It should come as no surprise that social media is constantly shaping and changing the way we think about others, ourselves, and the moments we are in. From the hot news story to a viral video, we are bombarded with information about the world and those around us and our experience of the day-to-day shifts the more (or less) we read about events on social media outlets. But these sites, and our participation in them, are also changing the way we remember our own life events.
For the month of April, we are considering the different ways we all capture the moments of our lives. This week, we compiled news articles and blogs that talk about how social media shapes the forming of memories.
Posting About Moments Changes the Memory
As this article from Resource Magazine outlines, “the memories of people who captured and shared their experiences through social media are less likely to remember those events precisely.” We’ve all been capturing moments via photography for most of our lives (or at least our parents were doing it when we were little). And taking those photos helps solidify the memories in our minds, especially when we look back on the photo albums. But a new study from Princeton University found that “those who wrote down, recorded, or shared their experience online … had a 10% harder time remember[ing] the original experience.”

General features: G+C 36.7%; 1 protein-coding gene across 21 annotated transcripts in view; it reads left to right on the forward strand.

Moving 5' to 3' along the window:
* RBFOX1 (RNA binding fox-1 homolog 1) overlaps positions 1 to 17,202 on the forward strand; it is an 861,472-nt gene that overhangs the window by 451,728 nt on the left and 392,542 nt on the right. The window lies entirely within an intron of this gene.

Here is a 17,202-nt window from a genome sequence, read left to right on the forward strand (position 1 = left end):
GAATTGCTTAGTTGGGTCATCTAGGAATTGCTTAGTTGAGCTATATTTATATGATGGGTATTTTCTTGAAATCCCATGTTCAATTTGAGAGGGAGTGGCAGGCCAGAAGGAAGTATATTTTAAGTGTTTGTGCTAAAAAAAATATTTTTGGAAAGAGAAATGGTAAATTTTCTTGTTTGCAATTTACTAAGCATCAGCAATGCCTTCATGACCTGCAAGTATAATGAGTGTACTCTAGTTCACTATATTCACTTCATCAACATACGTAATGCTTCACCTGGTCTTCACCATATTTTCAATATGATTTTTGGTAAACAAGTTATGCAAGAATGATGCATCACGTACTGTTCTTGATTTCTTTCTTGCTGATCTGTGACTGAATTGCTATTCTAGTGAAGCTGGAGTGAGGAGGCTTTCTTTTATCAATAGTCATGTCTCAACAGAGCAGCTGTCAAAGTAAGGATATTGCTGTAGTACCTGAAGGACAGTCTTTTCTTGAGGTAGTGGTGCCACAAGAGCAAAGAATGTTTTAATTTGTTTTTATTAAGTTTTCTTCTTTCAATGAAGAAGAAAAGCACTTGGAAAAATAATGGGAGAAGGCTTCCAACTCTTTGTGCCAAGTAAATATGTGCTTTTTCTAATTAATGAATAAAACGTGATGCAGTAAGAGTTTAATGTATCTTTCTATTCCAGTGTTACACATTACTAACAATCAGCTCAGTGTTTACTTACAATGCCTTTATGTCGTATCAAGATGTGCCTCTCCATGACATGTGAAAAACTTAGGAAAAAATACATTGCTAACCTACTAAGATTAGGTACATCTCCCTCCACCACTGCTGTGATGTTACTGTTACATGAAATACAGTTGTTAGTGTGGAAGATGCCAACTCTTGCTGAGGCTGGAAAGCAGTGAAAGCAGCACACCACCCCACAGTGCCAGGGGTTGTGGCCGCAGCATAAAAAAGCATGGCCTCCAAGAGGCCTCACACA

And this isn’t the only article and study to tackle this issue. As this article explains, based on a study published in the Journal of Experimental Social Psychology, “using a smartphone takes us out of the moment and ultimately changes the way we remember what has happened in our own lives.”
Once you read these articles, you might just find yourself reaching your phone a little less when you’re at a special event or concert.
Social Media Hurts Memories
If knowing that social media can alter your ability to remember a special event wasn’t enough, this article from Time goes deeper and discusses research that shows that social media postings actually hurts your base memory. As the article discusses, “With the advent of smartphones and social media, we may externalize not only knowledge, but memory of our most fun experiences. Although these experiences may be preserved on our devices, what remains in our memory may be diminished.”
We are engaging with information in a different way than just speaking to others, reading books, and writing. Now we can externalize our moments rapidly and extensively and that is changing the way we remember.